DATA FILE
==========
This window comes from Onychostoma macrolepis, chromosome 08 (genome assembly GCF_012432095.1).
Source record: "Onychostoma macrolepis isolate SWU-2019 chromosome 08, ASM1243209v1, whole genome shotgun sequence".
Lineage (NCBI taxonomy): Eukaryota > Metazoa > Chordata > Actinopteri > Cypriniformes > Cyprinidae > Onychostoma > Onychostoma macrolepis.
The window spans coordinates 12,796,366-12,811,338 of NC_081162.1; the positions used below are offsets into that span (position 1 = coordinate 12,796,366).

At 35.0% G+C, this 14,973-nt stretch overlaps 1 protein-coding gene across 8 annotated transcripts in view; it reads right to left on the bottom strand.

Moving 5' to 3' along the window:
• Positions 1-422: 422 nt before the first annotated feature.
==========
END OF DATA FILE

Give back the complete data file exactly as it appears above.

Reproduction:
This window comes from Onychostoma macrolepis, chromosome 08 (genome assembly GCF_012432095.1).
Source record: "Onychostoma macrolepis isolate SWU-2019 chromosome 08, ASM1243209v1, whole genome shotgun sequence".
Lineage (NCBI taxonomy): Eukaryota > Metazoa > Chordata > Actinopteri > Cypriniformes > Cyprinidae > Onychostoma > Onychostoma macrolepis.
The window spans coordinates 12,796,366-12,811,338 of NC_081162.1; the positions used below are offsets into that span (position 1 = coordinate 12,796,366).

At 35.0% G+C, this 14,973-nt stretch overlaps 1 protein-coding gene across 8 annotated transcripts in view; it reads right to left on the bottom strand.

Moving 5' to 3' along the window:
• Positions 1-422: 422 nt before the first annotated feature.